The order of the respondent Commission was based principally on the affidavits of Nazario Avendano. and that the resolution of disqualification of the respondent Board of Directors intended to perpetuate themselves in power. pursuant to Section 3. and petitioner has not submitted any evidence in support of his contention. Jose Picornell and Mabini Antonio and documentary evidence showing that petitioner is engaged in agricultural and poultry business competitive with that of San Miguel Corporation. Article III of the amended by-laws. Fernando Constantino. therefore. that when respondent Commission sustained the disqualification of petitioner. Whether or not the resolution of SEC sustaining the findings of the San Miguel Corporation Board of Directors that petitioner is engaged in a business competitive with or antagonistic to that of the San Miguel Corporation should be annulled. The Chief Justice and six justices of the Supreme Court had already promulgated their opinions that the validity of the amended by-laws insofar and only insofar as the parties herein are concerned. can no longer be relitigated on the basis of the “law of the case” doctrine and. The alleged disqualification of some members of the Board was never in issue during the hearing of the disqualification case. the enforcement of the amended by-laws could not have been ipso factor stayed by the motion for reconsideration.  Petitioner alleges that the matter of petitioner’s disqualification should not have been heard in view of the pendency of petitioner’s motion for reconsideration with the court . ineligible for election as director.GOKONGWEI VS. . Ruperto Sarandi. Petitioner did not adduce any evidence to rebut the evidence of his disqualification. SEC FACTS ISSUES RULING  Petitioner.. John Gokongwei seeks to nullify and set aside the resolution en banc of respondent Securities and Exchange Commission sustaining the findings of the San Miguel Corporation Board of Directors that petitioner is engaged in a business competitive with or antagonistic to that of the San Miguel Corporation and therefore. Jr. it failed to consider that private respondents are precluded from disqualifying petitioner because of the rule of pari delicto.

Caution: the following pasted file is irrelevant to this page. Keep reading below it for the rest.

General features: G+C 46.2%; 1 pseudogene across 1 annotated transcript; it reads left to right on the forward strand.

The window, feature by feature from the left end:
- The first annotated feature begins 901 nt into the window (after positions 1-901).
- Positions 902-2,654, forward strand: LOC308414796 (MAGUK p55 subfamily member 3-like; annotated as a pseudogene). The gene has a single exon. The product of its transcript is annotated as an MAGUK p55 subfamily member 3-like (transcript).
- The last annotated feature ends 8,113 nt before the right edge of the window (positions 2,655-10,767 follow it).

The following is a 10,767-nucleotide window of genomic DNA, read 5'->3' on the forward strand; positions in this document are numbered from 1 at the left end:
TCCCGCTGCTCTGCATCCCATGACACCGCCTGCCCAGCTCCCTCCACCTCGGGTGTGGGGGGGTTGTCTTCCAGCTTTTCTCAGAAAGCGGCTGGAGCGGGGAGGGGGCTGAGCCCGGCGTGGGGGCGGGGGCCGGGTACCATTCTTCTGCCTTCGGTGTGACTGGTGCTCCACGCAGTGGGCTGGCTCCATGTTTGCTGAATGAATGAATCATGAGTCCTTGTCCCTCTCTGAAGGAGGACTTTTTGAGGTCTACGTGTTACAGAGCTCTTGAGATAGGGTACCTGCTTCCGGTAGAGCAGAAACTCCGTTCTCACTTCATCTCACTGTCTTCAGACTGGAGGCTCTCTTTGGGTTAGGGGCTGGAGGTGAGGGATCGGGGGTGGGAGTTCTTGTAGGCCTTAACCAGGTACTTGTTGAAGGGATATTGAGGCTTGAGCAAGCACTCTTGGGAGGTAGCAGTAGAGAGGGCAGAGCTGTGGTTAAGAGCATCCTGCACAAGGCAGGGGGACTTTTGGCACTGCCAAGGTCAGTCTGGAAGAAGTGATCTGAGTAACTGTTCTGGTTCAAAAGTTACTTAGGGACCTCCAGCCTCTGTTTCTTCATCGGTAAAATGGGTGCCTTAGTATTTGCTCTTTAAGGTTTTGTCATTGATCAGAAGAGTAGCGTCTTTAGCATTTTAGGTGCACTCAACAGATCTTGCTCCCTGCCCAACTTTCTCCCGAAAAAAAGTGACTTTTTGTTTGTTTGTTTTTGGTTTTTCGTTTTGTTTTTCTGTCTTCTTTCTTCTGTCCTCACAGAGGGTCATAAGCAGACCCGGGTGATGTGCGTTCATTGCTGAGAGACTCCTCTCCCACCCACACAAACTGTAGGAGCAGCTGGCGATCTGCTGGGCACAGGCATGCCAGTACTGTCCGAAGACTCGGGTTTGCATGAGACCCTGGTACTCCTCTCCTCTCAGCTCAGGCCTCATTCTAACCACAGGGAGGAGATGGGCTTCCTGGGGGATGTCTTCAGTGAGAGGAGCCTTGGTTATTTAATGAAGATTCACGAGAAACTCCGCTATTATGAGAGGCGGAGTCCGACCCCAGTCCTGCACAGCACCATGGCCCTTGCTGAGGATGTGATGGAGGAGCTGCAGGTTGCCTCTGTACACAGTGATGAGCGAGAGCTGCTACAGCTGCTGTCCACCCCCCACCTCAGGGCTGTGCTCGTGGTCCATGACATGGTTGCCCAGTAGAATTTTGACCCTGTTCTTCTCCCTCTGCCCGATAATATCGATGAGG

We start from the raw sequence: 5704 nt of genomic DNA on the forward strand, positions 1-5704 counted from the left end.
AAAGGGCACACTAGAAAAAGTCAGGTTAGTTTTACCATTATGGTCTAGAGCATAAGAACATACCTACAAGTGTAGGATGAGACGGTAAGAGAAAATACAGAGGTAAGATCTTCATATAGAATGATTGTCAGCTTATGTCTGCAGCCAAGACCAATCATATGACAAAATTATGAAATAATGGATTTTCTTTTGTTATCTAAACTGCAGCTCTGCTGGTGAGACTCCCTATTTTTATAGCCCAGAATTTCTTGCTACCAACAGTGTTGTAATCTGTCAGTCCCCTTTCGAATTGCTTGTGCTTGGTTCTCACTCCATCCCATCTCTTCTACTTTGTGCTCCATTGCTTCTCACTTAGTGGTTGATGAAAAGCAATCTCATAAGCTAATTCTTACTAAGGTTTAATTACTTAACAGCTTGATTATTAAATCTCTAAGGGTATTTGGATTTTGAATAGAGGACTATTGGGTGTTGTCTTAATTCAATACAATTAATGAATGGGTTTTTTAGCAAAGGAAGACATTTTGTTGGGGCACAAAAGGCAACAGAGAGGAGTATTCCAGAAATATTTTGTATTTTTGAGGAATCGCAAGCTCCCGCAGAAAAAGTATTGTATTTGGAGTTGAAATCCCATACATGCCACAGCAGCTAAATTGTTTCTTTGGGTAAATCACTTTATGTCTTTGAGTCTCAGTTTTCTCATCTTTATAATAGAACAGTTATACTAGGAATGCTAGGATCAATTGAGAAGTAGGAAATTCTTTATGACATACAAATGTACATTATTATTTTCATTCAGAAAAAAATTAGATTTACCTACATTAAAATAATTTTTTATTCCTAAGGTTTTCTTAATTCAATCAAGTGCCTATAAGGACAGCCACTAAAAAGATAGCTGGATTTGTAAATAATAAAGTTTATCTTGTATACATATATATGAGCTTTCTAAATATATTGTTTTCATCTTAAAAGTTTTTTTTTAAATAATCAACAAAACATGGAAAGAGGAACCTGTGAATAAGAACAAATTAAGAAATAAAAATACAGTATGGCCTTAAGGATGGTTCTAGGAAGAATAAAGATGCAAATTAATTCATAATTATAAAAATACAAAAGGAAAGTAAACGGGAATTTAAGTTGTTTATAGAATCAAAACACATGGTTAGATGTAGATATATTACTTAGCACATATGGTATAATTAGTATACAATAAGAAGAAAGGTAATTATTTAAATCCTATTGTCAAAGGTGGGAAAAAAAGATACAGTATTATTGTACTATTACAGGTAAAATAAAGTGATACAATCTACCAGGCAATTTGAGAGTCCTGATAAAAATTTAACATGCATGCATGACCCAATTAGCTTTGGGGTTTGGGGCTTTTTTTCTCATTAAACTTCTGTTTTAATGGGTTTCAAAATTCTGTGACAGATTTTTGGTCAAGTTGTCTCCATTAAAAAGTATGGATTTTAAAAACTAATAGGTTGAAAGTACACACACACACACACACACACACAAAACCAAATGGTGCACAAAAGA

“ provided that its board of directors has been so authorized by the affirmative vote of stockholders holding shares etitling them to exerciseat least two-thirds of the voting power. provided that „its board of directors has been so authorized in a resolution by the affirmative vote of stockholders holding shares in the corporation entitling them to exercise at least two-thirds of the voting power on such a proposal at a stockholder‟s meeting called for that purpose. For alleged illegal and ultra-vires acts consisting of self-dealing irregular loans. the court reiterates the preliminary injunction restraining the Ma-ao Sugar Central Co. For alleged forfeiture of corporate rights warranting dissolution 4.. Mabuhay Printing and any other company whose purpose is not connected with the sugar central business. and J. costs of plaintiffs to be borne by the Corporation and J. plus the costs. For alleged damages and attorney’s fees 5. that n agricultural or mining corporation shall in anywise be interested in any other agricultural or mining corporation. management to give any loans or advances to its officers and orders it to refrain from making investments in Acoje Mining. 1. and unauthorized investments 2. 1953 in the First Instance of Manila by four minority stockholders against the Ma-ao Sugar Central Co. Inc. Whether or not a corporation has the power to invest its fund in any other corporation or business. 40. INC.Amado Araneta. FACTS ISSUES  This was a representative or derivative suit commenced on October 20. the approval of the stockholders is not necessary. Amado Araneta and three other directors of the corporation. or for any purpose other than the main purpose for which it was organized. Inc.DE LA RAMA VS. Power to Invest corporate funds.270.00 with 8% interest from the date of the filing of this complaint. – A private corporation has the power to invest its corporate funds in any other corporation or business. or for any purpose other than the main purpose for which it was organized  The complaint stated five causes of action. For receivership  The Lower Court dismisses the petition for dissolution but condemns J.. or for any purpose other than the main purpose for which it was organized..  Both parties appealed directly to the Supreme Court.Amado Araneta to pay unto Ma-ao Sugar Central Co.” This portion of the decision should be reversed because “Sec 17½ of the Corporation Law allows a corporation to “invest its fund in any other corporation or business. When the investment is necessary to accomplish its purpose or purposes as stated in its articles of incorporation. Inc. MA-AO SUGAR CENTRAL CO.. Mabuhay Printing. . “to refrain from making investments in Acoje Mining.” and provided further.. RULING YES. For alleged gross mismanagement 3. and any other company whose purpose is not connected with the Sugar Central business. Inc. The Supreme Court reversed the decision of the Lower Court when it ordered the management of the Ma-ao Sugar Central Co. the amount of P46.